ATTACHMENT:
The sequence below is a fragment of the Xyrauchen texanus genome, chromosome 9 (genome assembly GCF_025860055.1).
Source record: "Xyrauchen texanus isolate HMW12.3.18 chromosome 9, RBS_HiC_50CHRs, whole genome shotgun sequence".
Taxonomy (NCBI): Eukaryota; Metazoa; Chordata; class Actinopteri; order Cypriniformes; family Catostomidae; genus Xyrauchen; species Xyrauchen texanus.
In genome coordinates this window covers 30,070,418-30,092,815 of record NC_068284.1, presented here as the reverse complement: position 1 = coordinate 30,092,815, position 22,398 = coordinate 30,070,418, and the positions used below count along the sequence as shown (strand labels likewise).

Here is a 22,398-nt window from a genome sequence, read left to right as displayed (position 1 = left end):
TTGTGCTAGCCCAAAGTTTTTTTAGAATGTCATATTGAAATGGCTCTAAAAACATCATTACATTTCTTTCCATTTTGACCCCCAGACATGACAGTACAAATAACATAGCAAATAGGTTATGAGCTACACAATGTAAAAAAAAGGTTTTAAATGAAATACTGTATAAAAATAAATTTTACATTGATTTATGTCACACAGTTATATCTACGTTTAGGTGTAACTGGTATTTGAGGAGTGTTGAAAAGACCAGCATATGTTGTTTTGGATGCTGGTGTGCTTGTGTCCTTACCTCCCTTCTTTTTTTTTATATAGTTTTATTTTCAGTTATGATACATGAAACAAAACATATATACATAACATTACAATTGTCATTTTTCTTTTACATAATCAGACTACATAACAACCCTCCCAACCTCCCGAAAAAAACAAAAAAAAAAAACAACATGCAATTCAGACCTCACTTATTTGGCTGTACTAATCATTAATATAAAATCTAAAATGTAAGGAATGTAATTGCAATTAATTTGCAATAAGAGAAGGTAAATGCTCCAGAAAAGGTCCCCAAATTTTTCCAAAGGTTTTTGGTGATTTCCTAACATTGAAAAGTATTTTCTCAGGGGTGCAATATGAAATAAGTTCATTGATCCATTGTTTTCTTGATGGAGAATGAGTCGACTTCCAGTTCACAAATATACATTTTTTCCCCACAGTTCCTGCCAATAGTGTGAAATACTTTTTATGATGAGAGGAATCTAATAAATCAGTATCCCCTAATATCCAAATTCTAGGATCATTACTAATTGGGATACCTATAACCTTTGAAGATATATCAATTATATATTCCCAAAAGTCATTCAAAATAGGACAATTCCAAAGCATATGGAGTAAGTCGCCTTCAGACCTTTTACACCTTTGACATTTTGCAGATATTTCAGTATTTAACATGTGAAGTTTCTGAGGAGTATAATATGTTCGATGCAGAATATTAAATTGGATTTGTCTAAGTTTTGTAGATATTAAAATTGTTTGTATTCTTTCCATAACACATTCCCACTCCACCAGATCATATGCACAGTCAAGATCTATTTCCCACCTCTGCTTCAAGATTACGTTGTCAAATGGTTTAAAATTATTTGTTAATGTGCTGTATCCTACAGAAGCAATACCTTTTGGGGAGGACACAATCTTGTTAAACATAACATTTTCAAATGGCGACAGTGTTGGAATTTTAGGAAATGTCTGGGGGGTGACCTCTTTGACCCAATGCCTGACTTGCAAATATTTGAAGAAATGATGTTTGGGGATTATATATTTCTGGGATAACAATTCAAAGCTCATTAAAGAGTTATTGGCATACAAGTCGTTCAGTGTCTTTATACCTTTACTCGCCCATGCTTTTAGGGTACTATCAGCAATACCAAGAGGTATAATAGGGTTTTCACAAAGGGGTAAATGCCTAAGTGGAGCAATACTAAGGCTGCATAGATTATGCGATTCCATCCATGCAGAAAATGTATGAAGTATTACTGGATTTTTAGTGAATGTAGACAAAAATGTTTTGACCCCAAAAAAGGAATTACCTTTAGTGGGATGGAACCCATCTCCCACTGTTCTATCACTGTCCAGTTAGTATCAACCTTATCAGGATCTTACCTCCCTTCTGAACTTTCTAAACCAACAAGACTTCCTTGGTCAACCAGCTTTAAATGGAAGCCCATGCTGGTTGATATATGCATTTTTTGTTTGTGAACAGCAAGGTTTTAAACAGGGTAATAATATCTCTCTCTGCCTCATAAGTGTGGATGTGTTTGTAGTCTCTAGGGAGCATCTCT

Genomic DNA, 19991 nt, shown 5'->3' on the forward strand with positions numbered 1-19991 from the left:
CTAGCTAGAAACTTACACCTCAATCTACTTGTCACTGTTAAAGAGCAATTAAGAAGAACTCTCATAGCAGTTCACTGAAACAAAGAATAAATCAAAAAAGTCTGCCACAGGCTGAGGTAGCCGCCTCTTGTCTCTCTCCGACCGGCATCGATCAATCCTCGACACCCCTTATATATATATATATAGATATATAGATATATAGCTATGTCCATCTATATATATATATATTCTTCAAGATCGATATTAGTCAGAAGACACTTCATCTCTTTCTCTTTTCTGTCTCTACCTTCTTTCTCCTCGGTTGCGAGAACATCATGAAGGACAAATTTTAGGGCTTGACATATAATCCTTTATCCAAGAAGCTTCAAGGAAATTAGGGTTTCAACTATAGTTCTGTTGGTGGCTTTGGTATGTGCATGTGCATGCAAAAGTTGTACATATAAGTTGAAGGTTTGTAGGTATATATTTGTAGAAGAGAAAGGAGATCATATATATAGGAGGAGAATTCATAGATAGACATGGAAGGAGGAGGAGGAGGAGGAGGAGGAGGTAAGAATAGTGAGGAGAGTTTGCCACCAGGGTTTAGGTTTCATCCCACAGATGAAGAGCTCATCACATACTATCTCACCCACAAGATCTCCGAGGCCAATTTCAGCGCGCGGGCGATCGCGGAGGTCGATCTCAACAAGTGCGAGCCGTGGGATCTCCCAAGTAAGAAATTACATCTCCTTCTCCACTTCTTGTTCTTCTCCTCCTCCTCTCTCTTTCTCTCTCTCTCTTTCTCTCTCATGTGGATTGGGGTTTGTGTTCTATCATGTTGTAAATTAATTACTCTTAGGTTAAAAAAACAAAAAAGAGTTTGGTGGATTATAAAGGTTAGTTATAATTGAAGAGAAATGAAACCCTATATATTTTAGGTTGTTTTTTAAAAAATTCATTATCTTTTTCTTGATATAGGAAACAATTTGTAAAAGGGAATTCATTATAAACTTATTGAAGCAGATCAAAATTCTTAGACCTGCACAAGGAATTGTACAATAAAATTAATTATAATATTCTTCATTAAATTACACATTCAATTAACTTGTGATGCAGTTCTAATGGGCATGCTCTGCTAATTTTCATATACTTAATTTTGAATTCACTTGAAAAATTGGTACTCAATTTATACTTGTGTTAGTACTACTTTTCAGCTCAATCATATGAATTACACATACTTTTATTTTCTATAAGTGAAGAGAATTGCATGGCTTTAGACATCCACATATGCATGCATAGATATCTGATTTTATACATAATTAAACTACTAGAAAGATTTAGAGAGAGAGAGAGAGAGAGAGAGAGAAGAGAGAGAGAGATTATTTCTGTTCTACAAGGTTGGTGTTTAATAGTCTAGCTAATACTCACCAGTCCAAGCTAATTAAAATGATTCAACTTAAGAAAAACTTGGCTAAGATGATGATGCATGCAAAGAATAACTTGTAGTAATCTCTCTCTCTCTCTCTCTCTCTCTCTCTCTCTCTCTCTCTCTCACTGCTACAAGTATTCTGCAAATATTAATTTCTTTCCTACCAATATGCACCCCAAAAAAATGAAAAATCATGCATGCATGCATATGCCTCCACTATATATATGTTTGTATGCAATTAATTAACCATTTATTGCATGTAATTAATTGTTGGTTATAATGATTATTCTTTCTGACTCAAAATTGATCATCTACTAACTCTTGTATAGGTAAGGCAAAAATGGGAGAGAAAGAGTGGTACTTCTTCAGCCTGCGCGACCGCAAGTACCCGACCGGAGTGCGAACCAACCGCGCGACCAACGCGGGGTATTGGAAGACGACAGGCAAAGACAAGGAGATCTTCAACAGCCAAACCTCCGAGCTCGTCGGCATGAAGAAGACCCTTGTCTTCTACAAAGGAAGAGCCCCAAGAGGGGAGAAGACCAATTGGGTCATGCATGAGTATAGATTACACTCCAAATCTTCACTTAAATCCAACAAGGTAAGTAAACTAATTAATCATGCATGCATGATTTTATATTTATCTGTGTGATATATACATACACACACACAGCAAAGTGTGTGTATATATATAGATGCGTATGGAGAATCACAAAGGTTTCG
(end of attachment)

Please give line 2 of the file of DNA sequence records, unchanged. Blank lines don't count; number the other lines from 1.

Source record: "Xyrauchen texanus isolate HMW12.3.18 chromosome 9, RBS_HiC_50CHRs, whole genome shotgun sequence".